Bzz. . . Bz.  Bzzzz.  I was parking.  The buzzing had to be my cell phone, but it didn’t sound right – not rhythmic, not measured.  Car parked, I checked my phone.  No calls.  No messages.  Bzzzz.  Bz.  Ah!  Something more traditional: a bee!  I thought of Paul: Bee, where is thy sting?  I didn’t want to know.

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I got out of the car, reminded the bee that it was “born free,” and suggested that, like Simeon, it depart in peace.  And as if bidden by Francis of Assisi himself, the bee exited without incident.

What did I learn from this?  Well, I, for one, can’t tell the difference between one kind of buzzing and another.  I, for one, have become so immersed in technology’s beeps and blips and such a foreigner to the sounds of God’s creatures that when I hear a bee, I expect a text!

That is not the only sign of my alienation from creation.  But it’s one thing not to be able to tell roadkill from a tire on the freeway at 200 feet; it’s another when I can’t tell a cell phone from a bee at 20 inches.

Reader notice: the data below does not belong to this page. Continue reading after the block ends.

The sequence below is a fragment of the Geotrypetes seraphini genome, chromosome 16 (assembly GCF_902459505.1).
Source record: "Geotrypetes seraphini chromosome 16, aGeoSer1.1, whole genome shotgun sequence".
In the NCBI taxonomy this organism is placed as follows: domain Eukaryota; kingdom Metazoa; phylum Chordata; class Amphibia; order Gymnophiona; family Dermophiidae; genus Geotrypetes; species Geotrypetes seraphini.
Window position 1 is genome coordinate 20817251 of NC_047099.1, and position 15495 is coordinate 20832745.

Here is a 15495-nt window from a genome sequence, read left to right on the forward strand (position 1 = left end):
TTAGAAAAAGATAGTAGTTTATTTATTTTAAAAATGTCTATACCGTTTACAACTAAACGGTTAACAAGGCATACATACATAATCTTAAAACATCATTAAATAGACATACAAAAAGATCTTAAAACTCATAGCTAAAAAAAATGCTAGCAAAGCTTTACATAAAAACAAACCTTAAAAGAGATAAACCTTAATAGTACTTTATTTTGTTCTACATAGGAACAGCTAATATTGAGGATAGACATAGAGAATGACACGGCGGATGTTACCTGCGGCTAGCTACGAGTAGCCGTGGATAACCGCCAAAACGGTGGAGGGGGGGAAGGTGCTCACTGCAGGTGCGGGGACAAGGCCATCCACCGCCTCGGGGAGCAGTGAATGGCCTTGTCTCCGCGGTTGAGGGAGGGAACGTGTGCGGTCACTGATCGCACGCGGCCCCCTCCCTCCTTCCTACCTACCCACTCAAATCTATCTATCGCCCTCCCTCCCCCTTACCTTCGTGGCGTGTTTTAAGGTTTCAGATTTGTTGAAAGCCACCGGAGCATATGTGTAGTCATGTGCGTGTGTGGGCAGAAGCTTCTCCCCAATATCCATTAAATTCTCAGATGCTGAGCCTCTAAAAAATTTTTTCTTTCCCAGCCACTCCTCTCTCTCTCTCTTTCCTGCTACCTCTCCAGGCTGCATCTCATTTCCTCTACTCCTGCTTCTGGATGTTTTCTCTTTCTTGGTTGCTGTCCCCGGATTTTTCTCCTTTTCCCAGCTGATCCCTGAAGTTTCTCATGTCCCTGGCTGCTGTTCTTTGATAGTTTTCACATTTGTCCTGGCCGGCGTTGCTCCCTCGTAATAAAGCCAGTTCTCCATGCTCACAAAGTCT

I kept thinking.  I realized (again) that I, for one, am more attuned to the sounds of society than the sounds or the silence of God.  I am not only alienated from God’s creatures.  I am alienated from my Creator.  That’s a different kind of sting from the one I thought the bee might deliver.

 I often bemoan our collective daily spiritual alienation.  I am often aware of the ways our culture offers us a daily dull-wittedness while our faith calls us to be mindful, awake, alert, and therefore alive!  But I don’t always personalize the abstraction.

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 A bee sting hurts, but my numb, desensitized dull-wittedness stings worse.  Thank you, Bee, and not only for not stinging me.  You reawakened me to my need to re-tune my ears, my eyes, my faith, and my lifestyle to become more attentive to creatures, creation, and our Creator.